Godzilla vs. Kong created quite a “roar” in Chinese cinemas, stomping to the top of the local chart, and of course to kickstart the world box office post COVID-19 pandemic.
The Adam Wingard-directed picture is produced by Legendary Entertainment, a company owned by China’s Wanda property to entertainment concern. The film, according to Variety, is distributed by Lengendary within China, and by Warner Bros. in the rest of the world.
The flick, which pits two of cinemas most iconic monsters – the Godzilla and KingKong against each other, has already secured around $21.5 million during its opening day in the country. CNBC said the sequel is currently pacing just ahead of its predecessor Godzilla: King of Monsters, which earned a whopping $18 million in 2019 during its first day in theatres in China, ultimately garnering $66.7 million for the full weekend.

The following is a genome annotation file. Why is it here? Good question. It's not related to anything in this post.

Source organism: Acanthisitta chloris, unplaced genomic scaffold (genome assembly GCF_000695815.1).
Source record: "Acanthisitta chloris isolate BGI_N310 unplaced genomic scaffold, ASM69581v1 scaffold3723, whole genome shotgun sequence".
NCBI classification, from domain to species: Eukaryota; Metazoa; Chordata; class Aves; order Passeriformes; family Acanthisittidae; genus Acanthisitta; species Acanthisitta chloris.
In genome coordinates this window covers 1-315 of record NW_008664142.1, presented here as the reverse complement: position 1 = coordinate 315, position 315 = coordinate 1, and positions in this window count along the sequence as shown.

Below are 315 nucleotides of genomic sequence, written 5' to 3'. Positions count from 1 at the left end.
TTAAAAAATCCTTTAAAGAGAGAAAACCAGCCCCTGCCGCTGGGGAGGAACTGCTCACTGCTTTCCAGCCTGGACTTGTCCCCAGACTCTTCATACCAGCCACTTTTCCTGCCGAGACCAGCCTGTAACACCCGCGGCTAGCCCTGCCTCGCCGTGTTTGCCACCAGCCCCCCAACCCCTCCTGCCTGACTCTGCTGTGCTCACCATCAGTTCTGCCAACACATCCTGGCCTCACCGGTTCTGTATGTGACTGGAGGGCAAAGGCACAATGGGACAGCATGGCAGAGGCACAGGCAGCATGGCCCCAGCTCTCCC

Shawn Robbins, chief analyst at Boxoffice.com, said the film’s release is absolutely welcome news to the film industry, even with the streaming element in play domestically. “Overall, Asian markets have been strong drivers of this franchise’s box office prowess and China alone contributed roughly one-third of worldwide grosses on Kong: Skull Island and Godzilla: King of the Monsters.
Analysts were optimistic that Godzilla vs. Kong could deliver strong results in China, as the country is currently the box office leader for ticket sales in 2021. Reports highlight that mainland Chinese cinemas reopened in July 2020, after nearly six months dark, and they have remained open, largely without interruption ever since.
In the United States and UK, the film industry has been hit hard by the pandemic, leading to long-term closures of major theatres and the postponement of blockbuster films. Only recently did theatres in major cities like Los Angeles and New York City gain local permissions to reopen.